According to J.P. McEvoy
Practical people would be more practical if they would take a little more time for dreaming.
According to Jonah Lehrer
Children in school are encouraged to stop daydreaming and “focus,” and wandering minds are often cited as a leading cause of traffic accidents. In a culture obsessed with efficiency, daydreaming is derided as a lazy habit or a lack of discipline, the kind of thinking we rely on when we don’t really want to think. It’s a sign of procrastination, not productivity, something to be put away with your flip-flops and hammock as summer draws to a close.
In recent years, however, scientists have begun to see the act of daydreaming very differently. They’ve demonstrated that daydreaming is a fundamental feature of the human mind – so fundamental, in fact, that it’s often referred to as our “default” mode of thought. Many scientists argue that daydreaming is a crucial tool for creativity, a thought process that allows the brain to make new associations and connections.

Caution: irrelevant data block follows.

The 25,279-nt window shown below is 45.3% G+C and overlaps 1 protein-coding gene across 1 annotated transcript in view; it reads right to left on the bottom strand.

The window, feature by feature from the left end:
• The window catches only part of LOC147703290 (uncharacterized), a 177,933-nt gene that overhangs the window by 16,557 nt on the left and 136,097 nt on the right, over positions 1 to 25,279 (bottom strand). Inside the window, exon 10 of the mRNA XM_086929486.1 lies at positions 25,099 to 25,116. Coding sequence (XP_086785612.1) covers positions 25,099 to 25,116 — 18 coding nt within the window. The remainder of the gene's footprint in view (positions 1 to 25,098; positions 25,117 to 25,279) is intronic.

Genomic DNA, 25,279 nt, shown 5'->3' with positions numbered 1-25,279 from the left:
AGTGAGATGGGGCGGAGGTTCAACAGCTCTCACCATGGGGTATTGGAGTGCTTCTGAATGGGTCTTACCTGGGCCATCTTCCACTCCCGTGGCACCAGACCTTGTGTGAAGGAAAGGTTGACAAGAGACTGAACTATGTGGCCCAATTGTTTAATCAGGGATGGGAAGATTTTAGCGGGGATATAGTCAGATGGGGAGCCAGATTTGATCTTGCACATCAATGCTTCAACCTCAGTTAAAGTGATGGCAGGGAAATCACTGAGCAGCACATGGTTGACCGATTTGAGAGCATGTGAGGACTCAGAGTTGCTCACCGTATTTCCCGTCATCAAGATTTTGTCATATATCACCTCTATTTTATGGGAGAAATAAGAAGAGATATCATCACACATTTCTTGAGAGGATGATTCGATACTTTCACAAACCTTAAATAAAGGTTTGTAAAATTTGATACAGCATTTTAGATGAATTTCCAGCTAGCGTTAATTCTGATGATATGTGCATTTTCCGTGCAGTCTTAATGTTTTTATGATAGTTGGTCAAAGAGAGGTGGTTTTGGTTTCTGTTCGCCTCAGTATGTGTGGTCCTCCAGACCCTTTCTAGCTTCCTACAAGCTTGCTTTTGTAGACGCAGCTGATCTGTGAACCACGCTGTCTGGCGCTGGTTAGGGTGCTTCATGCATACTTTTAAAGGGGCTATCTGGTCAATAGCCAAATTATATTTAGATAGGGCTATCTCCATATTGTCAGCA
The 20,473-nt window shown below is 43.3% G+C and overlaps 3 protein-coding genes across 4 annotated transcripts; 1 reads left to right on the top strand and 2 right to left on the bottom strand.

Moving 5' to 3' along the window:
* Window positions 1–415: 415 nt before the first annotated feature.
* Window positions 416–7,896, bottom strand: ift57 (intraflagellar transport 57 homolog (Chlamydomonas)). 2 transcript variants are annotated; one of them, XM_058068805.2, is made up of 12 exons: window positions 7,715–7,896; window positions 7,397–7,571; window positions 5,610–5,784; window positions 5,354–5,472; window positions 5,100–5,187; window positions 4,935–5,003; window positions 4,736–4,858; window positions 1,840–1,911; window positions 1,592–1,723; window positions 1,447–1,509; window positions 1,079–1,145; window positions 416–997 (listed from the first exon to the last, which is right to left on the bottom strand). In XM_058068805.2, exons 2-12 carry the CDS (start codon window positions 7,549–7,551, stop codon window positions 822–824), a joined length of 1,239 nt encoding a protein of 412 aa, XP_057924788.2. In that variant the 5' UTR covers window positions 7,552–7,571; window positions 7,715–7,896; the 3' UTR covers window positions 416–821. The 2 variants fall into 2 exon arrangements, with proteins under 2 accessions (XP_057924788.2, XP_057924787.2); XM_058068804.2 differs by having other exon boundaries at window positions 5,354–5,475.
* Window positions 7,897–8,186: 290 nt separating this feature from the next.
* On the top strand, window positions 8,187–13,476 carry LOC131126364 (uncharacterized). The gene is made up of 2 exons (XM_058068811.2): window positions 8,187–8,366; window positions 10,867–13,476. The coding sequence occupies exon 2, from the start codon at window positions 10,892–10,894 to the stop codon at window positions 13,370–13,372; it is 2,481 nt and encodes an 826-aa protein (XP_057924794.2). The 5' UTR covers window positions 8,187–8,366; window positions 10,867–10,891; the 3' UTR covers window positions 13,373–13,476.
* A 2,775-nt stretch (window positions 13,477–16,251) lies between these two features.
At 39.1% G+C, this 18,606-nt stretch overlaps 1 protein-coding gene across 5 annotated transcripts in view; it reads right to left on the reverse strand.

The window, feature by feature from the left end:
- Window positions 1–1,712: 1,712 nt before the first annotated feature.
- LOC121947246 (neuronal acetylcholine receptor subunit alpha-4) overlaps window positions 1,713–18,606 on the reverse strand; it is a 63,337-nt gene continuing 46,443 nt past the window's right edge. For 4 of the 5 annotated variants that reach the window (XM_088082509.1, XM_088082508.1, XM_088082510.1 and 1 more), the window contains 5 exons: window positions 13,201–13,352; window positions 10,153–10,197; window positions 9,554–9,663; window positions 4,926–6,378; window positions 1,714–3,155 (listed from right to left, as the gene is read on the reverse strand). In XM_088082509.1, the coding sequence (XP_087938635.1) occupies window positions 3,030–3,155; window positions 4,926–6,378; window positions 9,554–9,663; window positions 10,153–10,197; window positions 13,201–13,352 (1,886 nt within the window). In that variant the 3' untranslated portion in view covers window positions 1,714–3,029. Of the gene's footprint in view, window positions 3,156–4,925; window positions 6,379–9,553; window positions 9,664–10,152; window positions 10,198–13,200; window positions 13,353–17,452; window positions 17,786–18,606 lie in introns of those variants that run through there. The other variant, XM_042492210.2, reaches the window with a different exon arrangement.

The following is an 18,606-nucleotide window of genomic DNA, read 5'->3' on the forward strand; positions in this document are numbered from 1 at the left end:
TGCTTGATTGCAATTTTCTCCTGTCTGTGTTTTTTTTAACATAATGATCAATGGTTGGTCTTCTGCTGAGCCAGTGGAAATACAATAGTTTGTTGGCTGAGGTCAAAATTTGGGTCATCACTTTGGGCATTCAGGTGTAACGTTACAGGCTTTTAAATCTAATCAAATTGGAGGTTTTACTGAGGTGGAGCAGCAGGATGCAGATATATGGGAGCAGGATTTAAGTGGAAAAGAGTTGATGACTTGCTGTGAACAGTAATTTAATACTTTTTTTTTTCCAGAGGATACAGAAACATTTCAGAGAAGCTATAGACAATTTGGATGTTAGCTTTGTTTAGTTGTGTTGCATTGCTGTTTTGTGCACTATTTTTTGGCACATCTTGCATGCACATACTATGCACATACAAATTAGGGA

What’s the most effective way to let your mind wander? How about letting your body wander, too? According to Adam Khan
On a walk, you get a fresh perspective; you can find solutions to problems; you look at things more clearly. You become calmer, saner and healthier. It’s easier to think because, 1) you have the time to think, 2) there’s nothing else you need to attend to, and 3) your brain is getting more oxygen.
What’s the biggest enemy of daydreaming, of your mind floating free, of a “chainless Mind”? Entrainment, especially entertainment. When your brain is entranced by TV, radio, video games, or the web, it’s strapped into somebody else’s passenger seat.
If people daydream less than they used to, the major culprit is not the demand by teachers and employers for “focus”, but instead the unnatural pool of entrainment/entertainment we soak in.
Daydreaming is essential for creativity, but most people don’t daydream enough, because they are entrained by the products of other people’s creativity.